Last week I was in Washington D.C. with partner California NGOs to advocate against offshore oil exploration and drilling. A Santa Barbara resident that was in the group said, “it’s not about if a spill can happen, it will happen, it happens all the time in our beaches, little or small we get that stuff on our beaches.”

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On the water with WILDCOAST and LA Waterkeeper

Last week, WILDCOAST got the opportunity to join Captain Michael Quill and the team from Los Angeles Waterkeeper to experience first-hand their boat-based MPA Watch Program off Palos Verdes. Over the last two years, WILDCOAST has been carrying out a shore-based MPA Watch program in San Diego County, as part of a statewide effort, to understand how people are using our MPAs. Through the project we have trained over 80 volunteers.

Los Angeles Waterkeeper has a similar program, but from a different perspective; taking the surveys from a boat. Their mission is to record how people are using Los Angeles MPAs, specifically off-shore activities, while conducting outreach and education in and around the MPAs. Through volunteerism and friendly outreach this is an excellent way to directly educate and engage community stakeholders.

Most MPA Watch surveys in the state are being carried out from shore. LA Waterkeeper’s boat-based surveys compliments this work and greatly contributes to our understanding of how people are using the MPAs.

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Enjoy, but do not disturb!

The last weekend of spring break my husband and I took our daughter to La Jolla. She loves seeing the sea lions and brown pelicans and it was the perfect day for a beach day. When we got there, we noticed that there was a car show at Scripps Park. There was a lot of people, so we slowly made our way to La Jolla’s Cove beach and hoping that since it was later in the day, there wouldn’t be a lot of people.  We were wrong, the beach was packed, and right in the middle of that beach were five sleeping sea lions. There were a few more scattered around that small beach, some looked sick and tired. My husband and I wanted to leave but we decided to stay in case anybody would start harassing the sea lions. We could let them know, in a friendly way, that they shouldn’t be doing that.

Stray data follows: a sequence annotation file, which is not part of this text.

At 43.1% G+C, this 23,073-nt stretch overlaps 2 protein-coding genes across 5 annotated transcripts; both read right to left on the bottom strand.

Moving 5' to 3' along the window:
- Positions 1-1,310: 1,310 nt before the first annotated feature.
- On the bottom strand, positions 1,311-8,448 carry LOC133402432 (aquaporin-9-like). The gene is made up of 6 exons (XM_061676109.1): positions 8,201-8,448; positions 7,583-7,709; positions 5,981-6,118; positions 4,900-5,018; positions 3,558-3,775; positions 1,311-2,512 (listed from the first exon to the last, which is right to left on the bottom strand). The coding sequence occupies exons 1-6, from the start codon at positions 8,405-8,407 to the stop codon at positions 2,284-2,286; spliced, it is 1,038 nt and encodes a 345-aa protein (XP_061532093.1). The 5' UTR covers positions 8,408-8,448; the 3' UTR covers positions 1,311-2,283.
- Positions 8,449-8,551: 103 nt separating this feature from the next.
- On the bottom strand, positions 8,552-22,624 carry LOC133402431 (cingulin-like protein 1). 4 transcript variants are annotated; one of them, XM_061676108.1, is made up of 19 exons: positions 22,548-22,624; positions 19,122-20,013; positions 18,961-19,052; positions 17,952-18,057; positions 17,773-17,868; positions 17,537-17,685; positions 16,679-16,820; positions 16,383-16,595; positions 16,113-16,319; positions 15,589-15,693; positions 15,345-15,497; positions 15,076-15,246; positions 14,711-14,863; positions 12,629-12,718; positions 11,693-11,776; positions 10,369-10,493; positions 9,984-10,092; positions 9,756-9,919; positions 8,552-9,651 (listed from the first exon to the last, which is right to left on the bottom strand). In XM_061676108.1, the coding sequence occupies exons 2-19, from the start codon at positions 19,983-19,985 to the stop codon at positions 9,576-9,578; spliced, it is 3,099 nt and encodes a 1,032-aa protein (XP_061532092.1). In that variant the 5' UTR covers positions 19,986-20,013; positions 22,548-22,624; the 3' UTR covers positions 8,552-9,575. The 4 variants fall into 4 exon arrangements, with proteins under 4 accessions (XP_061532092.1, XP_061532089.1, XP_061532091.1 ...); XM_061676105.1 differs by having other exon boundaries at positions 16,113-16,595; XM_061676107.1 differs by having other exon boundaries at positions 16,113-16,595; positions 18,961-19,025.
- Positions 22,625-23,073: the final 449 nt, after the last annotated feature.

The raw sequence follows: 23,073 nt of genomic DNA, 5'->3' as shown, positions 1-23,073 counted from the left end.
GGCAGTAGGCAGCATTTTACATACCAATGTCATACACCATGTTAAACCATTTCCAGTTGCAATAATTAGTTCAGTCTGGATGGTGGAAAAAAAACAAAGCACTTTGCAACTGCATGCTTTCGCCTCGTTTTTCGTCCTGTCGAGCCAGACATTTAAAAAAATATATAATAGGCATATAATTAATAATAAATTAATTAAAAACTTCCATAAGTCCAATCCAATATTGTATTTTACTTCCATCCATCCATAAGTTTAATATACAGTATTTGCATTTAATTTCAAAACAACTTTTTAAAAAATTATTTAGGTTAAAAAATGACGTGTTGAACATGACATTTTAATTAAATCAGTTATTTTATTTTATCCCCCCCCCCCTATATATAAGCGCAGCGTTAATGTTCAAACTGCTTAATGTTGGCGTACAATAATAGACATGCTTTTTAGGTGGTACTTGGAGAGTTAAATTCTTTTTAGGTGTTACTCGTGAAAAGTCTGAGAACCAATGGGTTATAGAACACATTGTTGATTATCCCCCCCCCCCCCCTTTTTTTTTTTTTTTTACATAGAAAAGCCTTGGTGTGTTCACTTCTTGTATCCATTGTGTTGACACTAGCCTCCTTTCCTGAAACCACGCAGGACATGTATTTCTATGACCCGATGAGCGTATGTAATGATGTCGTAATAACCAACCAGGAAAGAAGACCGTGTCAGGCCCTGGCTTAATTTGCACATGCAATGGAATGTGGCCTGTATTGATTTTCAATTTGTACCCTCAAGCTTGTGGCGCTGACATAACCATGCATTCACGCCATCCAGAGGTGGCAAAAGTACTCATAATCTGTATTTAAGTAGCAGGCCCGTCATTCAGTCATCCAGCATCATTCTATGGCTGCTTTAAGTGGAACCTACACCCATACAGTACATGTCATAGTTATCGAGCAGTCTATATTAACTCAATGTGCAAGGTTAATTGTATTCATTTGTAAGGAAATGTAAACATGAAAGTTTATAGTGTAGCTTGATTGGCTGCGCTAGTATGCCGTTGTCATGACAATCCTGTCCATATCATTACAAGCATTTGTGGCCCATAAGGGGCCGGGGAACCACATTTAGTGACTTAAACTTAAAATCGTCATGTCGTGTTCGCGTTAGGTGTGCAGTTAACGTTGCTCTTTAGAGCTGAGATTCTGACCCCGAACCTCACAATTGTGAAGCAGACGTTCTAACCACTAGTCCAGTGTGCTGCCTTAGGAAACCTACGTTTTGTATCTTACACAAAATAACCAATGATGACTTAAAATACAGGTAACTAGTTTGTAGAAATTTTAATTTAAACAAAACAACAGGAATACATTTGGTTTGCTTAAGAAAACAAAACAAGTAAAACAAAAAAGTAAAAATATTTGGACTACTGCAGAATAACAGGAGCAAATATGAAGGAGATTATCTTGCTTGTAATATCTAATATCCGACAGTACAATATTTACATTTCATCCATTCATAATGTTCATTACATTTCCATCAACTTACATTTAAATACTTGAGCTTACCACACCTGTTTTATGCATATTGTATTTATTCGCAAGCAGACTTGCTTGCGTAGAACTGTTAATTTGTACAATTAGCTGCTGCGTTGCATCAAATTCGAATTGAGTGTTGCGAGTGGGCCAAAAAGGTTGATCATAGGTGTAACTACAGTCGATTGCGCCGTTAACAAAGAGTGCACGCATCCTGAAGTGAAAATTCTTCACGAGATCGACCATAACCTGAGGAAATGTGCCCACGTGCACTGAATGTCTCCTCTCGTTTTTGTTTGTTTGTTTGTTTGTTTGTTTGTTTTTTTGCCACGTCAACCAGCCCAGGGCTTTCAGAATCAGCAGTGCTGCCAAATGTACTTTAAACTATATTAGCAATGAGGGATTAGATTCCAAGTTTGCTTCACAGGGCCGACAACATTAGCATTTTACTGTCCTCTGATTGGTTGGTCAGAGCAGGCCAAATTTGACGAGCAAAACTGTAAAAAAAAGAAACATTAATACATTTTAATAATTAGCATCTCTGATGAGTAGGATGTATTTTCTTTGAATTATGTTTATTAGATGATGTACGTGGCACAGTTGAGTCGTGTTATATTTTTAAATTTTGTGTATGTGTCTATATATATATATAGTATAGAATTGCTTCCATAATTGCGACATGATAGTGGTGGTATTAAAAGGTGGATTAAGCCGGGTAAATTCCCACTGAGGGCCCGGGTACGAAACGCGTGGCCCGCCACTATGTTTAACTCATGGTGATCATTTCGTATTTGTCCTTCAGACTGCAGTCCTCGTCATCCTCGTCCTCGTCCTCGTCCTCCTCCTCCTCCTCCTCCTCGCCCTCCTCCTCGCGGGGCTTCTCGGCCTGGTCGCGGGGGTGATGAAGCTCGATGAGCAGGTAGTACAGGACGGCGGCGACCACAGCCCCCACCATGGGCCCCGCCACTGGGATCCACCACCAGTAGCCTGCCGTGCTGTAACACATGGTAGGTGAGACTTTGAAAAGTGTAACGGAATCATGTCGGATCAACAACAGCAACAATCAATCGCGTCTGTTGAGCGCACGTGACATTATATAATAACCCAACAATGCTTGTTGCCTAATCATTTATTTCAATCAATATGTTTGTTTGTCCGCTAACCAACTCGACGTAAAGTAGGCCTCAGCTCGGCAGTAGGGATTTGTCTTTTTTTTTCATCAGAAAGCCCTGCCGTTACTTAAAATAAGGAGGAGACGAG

We stayed at the beach and sat at good distance from the sea lions and saw people, mostly tourists, taking pictures of them and with them. Most of them were in awe of seeing wild animals in their natural habitats.  The sea lions were only there to rest. They were sleeping, trying not to care about all the crowd that surrounded them. But it was tough; kids were playing very close to them, people almost stepping on them, and some were trying to touch them. Fortunately, lifeguard J. Kerr was there on duty to make sure people kept a safe distant from the marine mammals.

 

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Dive Into Your Underwater Parks, Virtually.

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California Google MPA Tour

Explore California’s Marine Protected Areas (MPAs) or “underwater parks” through new online tours!

Looking for your next vacations spot? The California Google MPA Tours feature detailed descriptions of each of the State and Federal Marine Protected Areas, National Marine Sanctuaries, and National Estuaries, with stunning photos and videos, and links to local “things to do” for your enjoyment and ease of vacation planning.

The Google MPA tour is recently completed for the entire state, featuring more than 125 underwater parks from the Oregon border to the Mexico border, and is divided into easy to navigate regional tours. Each tour explores all of the underwater parks along our amazing coast with breathtaking pictures and videos and links to nearby activities to enjoy these special ocean areas.

Hope you make your next vacation an MPA vacation! Click here to dive in!